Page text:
Everyone knows the rules of kidnapping. Both in real life and in film, those rules are unquestioned and brutal - the kidnapper's demands must be met or there will be consequences worse than paying the ransom, which will often be the death of the captive, preceded by torture. This period, between the taking of the captive and the resolution with their freedom or death, is the period of extortion, blackmail and negotiation. The unwritten but well understood rules of this game are similar to other games, where failure to accede to the demands of the kidnapper result in new and more onerous demands, and commonly with a time limit. These demands are usually referred to as 'the ransom' - which reminds us of that other modern form of extortion - 'ransomware' - which has proven very effective for the hackers as a 'business model'. Both types of 'kidnapping' - of one's computer files, and of valuable persons taken by criminal gangs, require a ransom payment in money - or bitcoin - are however different from the kidnapping of hostages we are talking about here - the strategic holding of Israeli hostages by Palestinian resistance groups in Gaza. But the rules are the same, and something that must be recognised and acknowledged by the Israeli regime and its Western supporters before there is any chance of resolving the current impasse. This week a group of Israeli relatives of those kidnapped by Palestinian brigades on October 7th or killed in the 'crossfire' with Israeli forces visited Canberra to make their case with Australian parliamentarians and leaders of the government. What this case actually is is hard to define, though commentator Sharri Markson believes they were here to counter the alleged 'rise in antisemitism'. We have seen them campaigning for the last two months in Israel, Europe and the US to "Bring them Home", without anyone asking how this might be done - as if they were stuck on an island with no supplies and pleading for a rescue mission. The most striking thing about these Israeli relatives is their apparent failure to recognise the rules of kidnapping, as described above. Is this a wilful ignorance of something they simply refuse to accept, or an ignorance born of their inherent exceptionalism? It appears to be the latter, as the ransom - a political ransom - must be paid not by them but by their government. Such ignorance also has a history in Israel, as illustrated by the leading photo, showing the revealer of Israel's nuclear secret Mordechai Vanunu following his kidnapping - of which more later. One might then imagine that the Israeli government would be perfectly well aware of the need for "painful concessions" - as Israeli leaders have referred to some small compromises made in the past, but by avoiding ever mentioning these and preventing media from mentioning them, they ensure the Israeli public remains ignorant or is effectively silenced. And thanks to the global reach of the Imperial propaganda machine, millions of people under its umbrella never ask the question - "what do we need to give Hamas to get back our hostages?" Those people not asking this question include most Australians, thanks to the apparently genuine - but ludicrous - statement from the Prime Minister Anthony Albanese. At a meeting with the hostage relatives noted above, Albanese stated most solemly that "we call once again for the unconditional release of the hostages", and in this report below was echoed by a spokesman for the Opposition Simon Birmingham, as he met with the relatives on the lawns of Parliament House:
Since I started writing this, Hamas has exhausted the ranks of those hostages - civilian women and children - that it was agreed could be traded for Palestinian prisoners of Israel, and so the ball was in Israel's court to come up with an offer that would allow the 'truce' to be extended. Perhaps Hamas and Qatari negotiators believed Israel would finally be forced to admit it must play by the 'kidnapper's rules' in order to avoid incurring the wrath of the whole world by restarting the assault on Gaza. Wrong assumption! Israel never plays by the rules that apply to everyone else, and refuses to acknowledge that they even exist. But defending such behaviour requires a whole tapestry of lies, including the 'foundational lie' of "Israel's" existence, and further often improvised lies to enable its intended actions. The Israeli chief propagandist Jonathan Conricus is an expert at such lies, as illustrated by his responses to some mild challenges from the ABC over yesterday's genocidal slaughter of at least 700 people across the whole of the Gaza strip. This included the spectacular serial demolition of a whole housing settlement built with Qatari money a couple of years after 'Operation Cast Lead', as filmed by AFP here. While the situation in Gaza now has clearly moved beyond the hostages held by Hamas, Israel and her allies continue to pretend that they will somehow 'rescue' them or get them back by force, as their relatives become increasingly hysterical and desperate. Perhaps they even experience a little of the pain suffered by tens of thousands of parents in Gaza, whose children, siblings or cousins die a lingering death buried under sheets of collapsed concrete. Only inflating their anxieties and hopes, the UK government has now sent a surveillance aircraft to Gaza to try to sniff out the hostages from the air, while still failing to mention the idea of trading them for some sort of ransom. Hamas meanwhile has offered to release at least some of their captives in return for a ceasefire and withdrawal of Israeli forces from Gaza - demonstrating its adherence to what one might call the 'common law' of hostage taking, as well as ability to compromise on some details, - except of course that most important detail that Hamas will decide the outcome and future of Gaza. My reference to the case of Mordechai Vanunu above is to illustrate how Israel has a track record of kidnapping and hostage taking for political purposes where the victim always pays the ransom. In Vanunu's case it was 18 years in prison, followed by years of effective detention in Israel, at which time Israel still couldn't tolerate the negative publicity and revelations of its still-secret possession of nuclear weapons. This was a media report from the time:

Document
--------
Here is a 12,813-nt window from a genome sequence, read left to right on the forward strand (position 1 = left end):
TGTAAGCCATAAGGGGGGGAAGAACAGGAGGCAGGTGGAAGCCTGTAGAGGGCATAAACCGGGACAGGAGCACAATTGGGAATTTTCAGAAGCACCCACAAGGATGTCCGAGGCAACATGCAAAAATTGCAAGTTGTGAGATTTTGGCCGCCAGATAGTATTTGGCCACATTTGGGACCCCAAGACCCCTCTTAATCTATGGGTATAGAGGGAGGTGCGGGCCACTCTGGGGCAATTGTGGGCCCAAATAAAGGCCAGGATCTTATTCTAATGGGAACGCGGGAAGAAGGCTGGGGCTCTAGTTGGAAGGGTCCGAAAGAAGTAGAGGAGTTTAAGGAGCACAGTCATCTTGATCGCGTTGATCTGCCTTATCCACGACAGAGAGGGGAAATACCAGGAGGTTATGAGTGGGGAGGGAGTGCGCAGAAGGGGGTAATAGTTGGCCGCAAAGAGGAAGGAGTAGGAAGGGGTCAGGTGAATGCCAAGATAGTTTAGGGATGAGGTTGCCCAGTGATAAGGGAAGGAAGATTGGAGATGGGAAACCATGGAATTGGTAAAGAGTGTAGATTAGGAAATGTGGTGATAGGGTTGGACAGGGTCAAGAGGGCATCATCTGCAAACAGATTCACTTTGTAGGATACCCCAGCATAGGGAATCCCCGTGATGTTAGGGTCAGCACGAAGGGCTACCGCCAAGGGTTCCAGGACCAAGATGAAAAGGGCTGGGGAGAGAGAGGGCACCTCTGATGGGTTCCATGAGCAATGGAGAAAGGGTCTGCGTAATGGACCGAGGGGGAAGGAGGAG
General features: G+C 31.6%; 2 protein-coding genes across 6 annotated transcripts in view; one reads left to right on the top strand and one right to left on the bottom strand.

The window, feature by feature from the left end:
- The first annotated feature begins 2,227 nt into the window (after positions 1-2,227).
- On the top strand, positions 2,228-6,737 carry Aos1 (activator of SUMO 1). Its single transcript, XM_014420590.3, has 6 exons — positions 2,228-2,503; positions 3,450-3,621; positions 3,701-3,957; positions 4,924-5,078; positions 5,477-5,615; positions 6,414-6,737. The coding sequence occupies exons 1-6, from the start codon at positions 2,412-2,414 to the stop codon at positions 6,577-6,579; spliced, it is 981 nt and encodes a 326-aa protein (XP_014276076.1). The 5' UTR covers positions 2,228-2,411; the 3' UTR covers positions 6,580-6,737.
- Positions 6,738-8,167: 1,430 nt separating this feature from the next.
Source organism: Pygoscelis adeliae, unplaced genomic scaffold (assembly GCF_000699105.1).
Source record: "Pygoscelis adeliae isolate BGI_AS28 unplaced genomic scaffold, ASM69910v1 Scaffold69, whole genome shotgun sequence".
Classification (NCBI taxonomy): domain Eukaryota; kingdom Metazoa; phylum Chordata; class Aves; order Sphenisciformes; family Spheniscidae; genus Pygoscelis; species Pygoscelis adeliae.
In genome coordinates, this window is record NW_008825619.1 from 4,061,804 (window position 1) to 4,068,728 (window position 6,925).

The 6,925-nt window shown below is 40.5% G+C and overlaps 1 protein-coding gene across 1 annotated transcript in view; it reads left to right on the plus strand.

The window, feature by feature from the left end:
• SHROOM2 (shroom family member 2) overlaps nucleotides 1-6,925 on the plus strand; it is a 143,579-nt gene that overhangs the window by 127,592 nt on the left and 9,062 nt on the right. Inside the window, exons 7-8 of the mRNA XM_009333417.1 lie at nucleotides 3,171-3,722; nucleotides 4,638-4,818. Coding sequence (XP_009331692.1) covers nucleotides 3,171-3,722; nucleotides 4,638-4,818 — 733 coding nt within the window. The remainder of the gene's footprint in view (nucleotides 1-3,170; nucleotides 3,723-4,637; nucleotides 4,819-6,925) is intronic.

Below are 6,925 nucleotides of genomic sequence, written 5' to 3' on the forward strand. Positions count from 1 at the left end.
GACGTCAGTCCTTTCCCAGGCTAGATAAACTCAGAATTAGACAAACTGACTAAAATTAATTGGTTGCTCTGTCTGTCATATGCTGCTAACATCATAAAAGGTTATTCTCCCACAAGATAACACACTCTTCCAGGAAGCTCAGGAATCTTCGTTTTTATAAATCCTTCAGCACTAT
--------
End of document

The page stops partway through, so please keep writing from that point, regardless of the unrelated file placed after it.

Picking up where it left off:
The story of Mordechai Vanunu's successful efforts to expose Israel's secret nuclear reactor in Dimona and arsenal of nuclear weapons is a fascinating one, and perhaps first related by the Israeli agent Ari Ben Menashe in his 1992 book "Profits of War". Menashe was responsible for setting up the 'honey trap' that lured Vanunu from London - where he was giving interviews and information to the Sunday Times - to Rome. On arriving at the flat where he was invited to by 'Cindy' he was met by some Mossad guys who bundled him into a crate and shipped him to Tel Aviv. The Sunday Times editors only found out what happened to their 'source' after the photo leading this article was published in Israel, showing the number of the flight from Rome written on his hand. All information about him and the trial was suppressed by the state. Interestingly for Australian observers, and illustrating the depth of Australia's bonds to the Jewish state, Vanunu first sought to get his photos and story published in the Sydney Morning Herald - which didn't take him up but informed ASIO and Israel, who confirmed the information was genuine. Israel attempted to destroy his credibility by getting a false article published in the UK's Daily Mirror, through Israel's agent and friend Robert Maxwell and the foreign editor Nick Davies - who was a colleague of Ben-Menashe. But after Vanunu failed to return to London, the Sunday Times published the photos it already had from him, with dramatic results. That was on October 5th 1986. By chance today there emerged a report - from the NYT - that a rocket or missile apparently fired by Hamas on October 7th landed very close to one of the bases where Israel keeps its nuclear arsenal. The NYT 'Visual Investigations Team' identifies the site of this base in Central Israel at Sdot Micha, west of Jerusalem, including a map and current satellite photos. While the rocket didn't hit a missile silo or buildings it started a fire nearby, and notably was not brought down by the Iron Dome defence, which was likely overloaded at the time. The NYT concludes also that given the base is in a rather unpopulated area, Hamas targeted it intentionally, suggesting it may have had good intelligence. As Israel continues to hold the whole world hostage, with the ultimate threat to use its nuclear weapons if its existence and dominance of the region is threatened, the existence and location of its nuclear deterrent takes on a new significance. And the ransom it demands to remove this threat is more than any state can afford to pay.